Building a new property has never been more attractive now with the Government’s $25,000 HomeBuilder grant for not only first home buyers but also if you want to build your next home or if you’re looking to renovate your existing home.
Construction loans are not as straightforward as normal home loans so it is important to know the ins and outs of them.
on loan is for people who are building a house from scratch or making substantial renovations to an existing property. Most commonly construction loans are used for customers looking to purchase land and then construct a property on that land at the same time. Alternatively, you may be looking to construct a property on a block of land already owned or do significant renovations to a property you own and require a loan to assist you complete this renovation.
If you are looking at doing a land purchase and construction, it is always best to try and complete the contracts for these at the same time. By doing this it allows your lender to process and approve the loan in one go. Your builder will usually need a non-refundable deposit before they will produce the final plans and specifications.
Once you have finalised your build contract and have the final plans and specifications, you can now proceed with a valuation. Banks require a construction valuation to be completed on an on-completion basis (what the property will be worth after all the construction has been completed). This figure is what the lender will use to determine your maximum loan amount that they will lend against. In most cases your lender or broker will have access to ordering your valuation upfront (before having to submit an application). This allows you to know exactly what the expected value of the property is before submitting an application.
Once you have all the valuations and contracts completed you can then proceed with a loan application as per normal.
Things to consider:
- The bank will expect you to put your equity (either cash or property equity) in at the start of the construction project. This protects the bank and you by ensuring that there is always enough money left in the loan to complete the future construction progress claims in full.
- During the construction period, your loan will be on an interest only basis until fully drawn. You will need to be aware that while you only pay interest on the loan amount you have drawn to date, you will no doubt still be paying rent during this period as well, which can be a real drain on your cash flow. It is wise to keep additional funds aside to assist you during this period if your cash flow is tight.
- In some cases it may be tempting to remove certain items from the building contract and have them completed yourself, assuming you have contacts in the applicable trade, to save money on the construction. In many cases, however, the lender will only include the actual building contract for the valuation and draw downs, so you may have to finance these trades directly from your own cash reserves. This is predominantly due to the lender only wanting to deal with the one principal contractor, being the builder.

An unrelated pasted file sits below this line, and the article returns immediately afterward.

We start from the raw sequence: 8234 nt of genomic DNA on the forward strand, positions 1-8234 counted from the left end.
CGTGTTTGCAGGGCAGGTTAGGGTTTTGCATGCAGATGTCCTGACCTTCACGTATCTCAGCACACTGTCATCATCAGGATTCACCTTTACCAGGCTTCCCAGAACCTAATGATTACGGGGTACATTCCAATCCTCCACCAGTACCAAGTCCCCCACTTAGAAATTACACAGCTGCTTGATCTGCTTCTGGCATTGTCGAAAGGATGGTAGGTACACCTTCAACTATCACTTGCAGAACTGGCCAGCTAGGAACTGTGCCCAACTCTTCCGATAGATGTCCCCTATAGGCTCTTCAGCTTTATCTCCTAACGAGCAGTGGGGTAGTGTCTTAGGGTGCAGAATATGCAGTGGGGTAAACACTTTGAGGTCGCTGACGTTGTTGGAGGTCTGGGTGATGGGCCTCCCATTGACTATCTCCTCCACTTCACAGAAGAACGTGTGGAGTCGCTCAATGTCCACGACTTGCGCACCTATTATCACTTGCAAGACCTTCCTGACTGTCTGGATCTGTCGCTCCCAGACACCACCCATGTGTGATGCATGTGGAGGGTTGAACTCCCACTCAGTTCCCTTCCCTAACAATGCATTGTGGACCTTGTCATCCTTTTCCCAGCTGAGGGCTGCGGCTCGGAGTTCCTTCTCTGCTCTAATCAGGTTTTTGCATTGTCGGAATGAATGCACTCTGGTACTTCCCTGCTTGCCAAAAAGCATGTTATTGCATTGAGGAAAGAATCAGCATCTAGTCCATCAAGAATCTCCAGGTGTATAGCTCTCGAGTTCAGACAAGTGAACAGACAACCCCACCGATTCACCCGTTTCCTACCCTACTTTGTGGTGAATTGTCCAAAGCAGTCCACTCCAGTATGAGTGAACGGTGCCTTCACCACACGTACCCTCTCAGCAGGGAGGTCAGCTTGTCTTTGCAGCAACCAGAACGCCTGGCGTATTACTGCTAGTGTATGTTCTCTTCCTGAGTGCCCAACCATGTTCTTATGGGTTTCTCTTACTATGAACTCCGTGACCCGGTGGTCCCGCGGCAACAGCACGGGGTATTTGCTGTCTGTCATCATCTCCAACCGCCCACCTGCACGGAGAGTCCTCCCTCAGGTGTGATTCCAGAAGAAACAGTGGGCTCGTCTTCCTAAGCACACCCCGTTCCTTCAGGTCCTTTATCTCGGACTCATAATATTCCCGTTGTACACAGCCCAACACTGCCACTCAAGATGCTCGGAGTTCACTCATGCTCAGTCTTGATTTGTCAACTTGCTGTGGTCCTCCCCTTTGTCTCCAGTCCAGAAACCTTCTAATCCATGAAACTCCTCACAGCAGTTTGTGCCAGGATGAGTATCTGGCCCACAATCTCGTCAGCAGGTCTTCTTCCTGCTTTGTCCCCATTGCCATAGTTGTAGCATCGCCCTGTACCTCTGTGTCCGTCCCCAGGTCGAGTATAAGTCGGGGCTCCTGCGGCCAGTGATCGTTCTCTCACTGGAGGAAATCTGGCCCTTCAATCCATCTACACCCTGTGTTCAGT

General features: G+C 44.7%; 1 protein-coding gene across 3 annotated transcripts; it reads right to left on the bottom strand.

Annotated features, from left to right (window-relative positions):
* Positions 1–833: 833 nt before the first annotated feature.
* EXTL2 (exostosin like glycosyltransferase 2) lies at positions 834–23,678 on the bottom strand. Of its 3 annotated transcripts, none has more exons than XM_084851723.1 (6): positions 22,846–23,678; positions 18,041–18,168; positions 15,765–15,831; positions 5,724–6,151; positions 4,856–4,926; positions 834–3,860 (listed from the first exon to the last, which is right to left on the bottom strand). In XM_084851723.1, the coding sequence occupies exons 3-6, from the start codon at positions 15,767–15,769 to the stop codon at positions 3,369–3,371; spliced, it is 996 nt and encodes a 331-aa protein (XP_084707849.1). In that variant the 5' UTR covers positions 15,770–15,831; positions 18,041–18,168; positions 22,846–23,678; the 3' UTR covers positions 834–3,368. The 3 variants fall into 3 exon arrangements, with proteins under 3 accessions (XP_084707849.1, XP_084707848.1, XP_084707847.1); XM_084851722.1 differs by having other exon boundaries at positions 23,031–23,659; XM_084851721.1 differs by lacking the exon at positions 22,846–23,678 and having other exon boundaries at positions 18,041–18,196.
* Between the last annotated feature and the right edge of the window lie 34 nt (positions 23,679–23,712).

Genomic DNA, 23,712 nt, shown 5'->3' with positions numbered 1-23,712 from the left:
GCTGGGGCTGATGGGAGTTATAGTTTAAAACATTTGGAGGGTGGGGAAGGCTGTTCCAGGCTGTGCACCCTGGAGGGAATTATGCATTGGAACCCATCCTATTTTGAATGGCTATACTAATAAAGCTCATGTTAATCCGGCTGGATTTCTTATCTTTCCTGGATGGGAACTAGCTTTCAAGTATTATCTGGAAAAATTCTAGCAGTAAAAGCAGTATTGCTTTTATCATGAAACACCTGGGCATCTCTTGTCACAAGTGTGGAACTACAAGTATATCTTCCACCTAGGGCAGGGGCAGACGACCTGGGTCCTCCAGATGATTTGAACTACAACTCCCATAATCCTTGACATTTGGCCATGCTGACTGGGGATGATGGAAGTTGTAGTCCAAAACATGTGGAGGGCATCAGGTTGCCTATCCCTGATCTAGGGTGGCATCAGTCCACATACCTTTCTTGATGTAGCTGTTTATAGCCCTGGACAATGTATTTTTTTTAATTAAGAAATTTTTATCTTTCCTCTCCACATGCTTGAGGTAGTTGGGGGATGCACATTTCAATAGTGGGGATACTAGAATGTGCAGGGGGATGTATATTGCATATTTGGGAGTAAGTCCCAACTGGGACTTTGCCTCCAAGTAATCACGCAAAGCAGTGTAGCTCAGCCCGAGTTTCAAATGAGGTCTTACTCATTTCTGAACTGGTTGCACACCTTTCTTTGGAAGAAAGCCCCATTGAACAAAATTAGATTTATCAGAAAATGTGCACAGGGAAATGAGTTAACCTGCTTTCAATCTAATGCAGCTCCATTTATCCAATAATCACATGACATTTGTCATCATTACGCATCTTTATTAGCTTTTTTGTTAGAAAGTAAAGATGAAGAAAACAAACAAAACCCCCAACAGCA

How is the Builder paid –
The lender will drawdown your new construction loan in a number of stages as per the building contract, in line with the progress on the construction of the house, called progress draws. Typically there are five to seven progress claims required which are in your building contract with the following being relatively standard:
- Deposit – This covers some of the builders out of pocket expenses for the Architect and council approval fees plus some of the initial site works and connection of electricity and water to the site.
- Base / Slab Stage – Concrete slab or stumps for a wooden floor are included in this stage, which often include underfloor plumbing.
- Frame Stage – The floor, wall and roof frames and windows are usually completed, and you can finally see your house beginning to take shape.
- Lock up / Enclosed stage – This is where it starts to get exciting! The house is starting to look like the Architect drawings with the roof on and the external walls and doors on.
- Fix-out / Practical Completion – While this stage seems to take forever for a new homeowner, it is where all of the necessary personal items such as baths and kitchens and door furniture are completed.
- Final / Completion Stage – Carpets, tiles, paint and the other final niceties are completed ready for final hand over and occupation.
Most lenders will pay these progress draws based on you confirming that the building has been completed up to the stated stage is completed. Therefore it is important that you check that the build is at the stage that is being paid. You may also want to get a licenced Building inspector to do an inspection for you to ensure everything has been completed as it should. There are certain stages that they will request the valuer doing an inspection on their behalf but this will not be on every stage.
Ready to build or renovate? We’re happy to help!
If you’d like to know more about the HomeBuilder Scheme or wish to discuss your individual circumstances and objectives, get in touch with us to get started today.
Craig Nevill – CNA Financial Services
Ph : 0498224905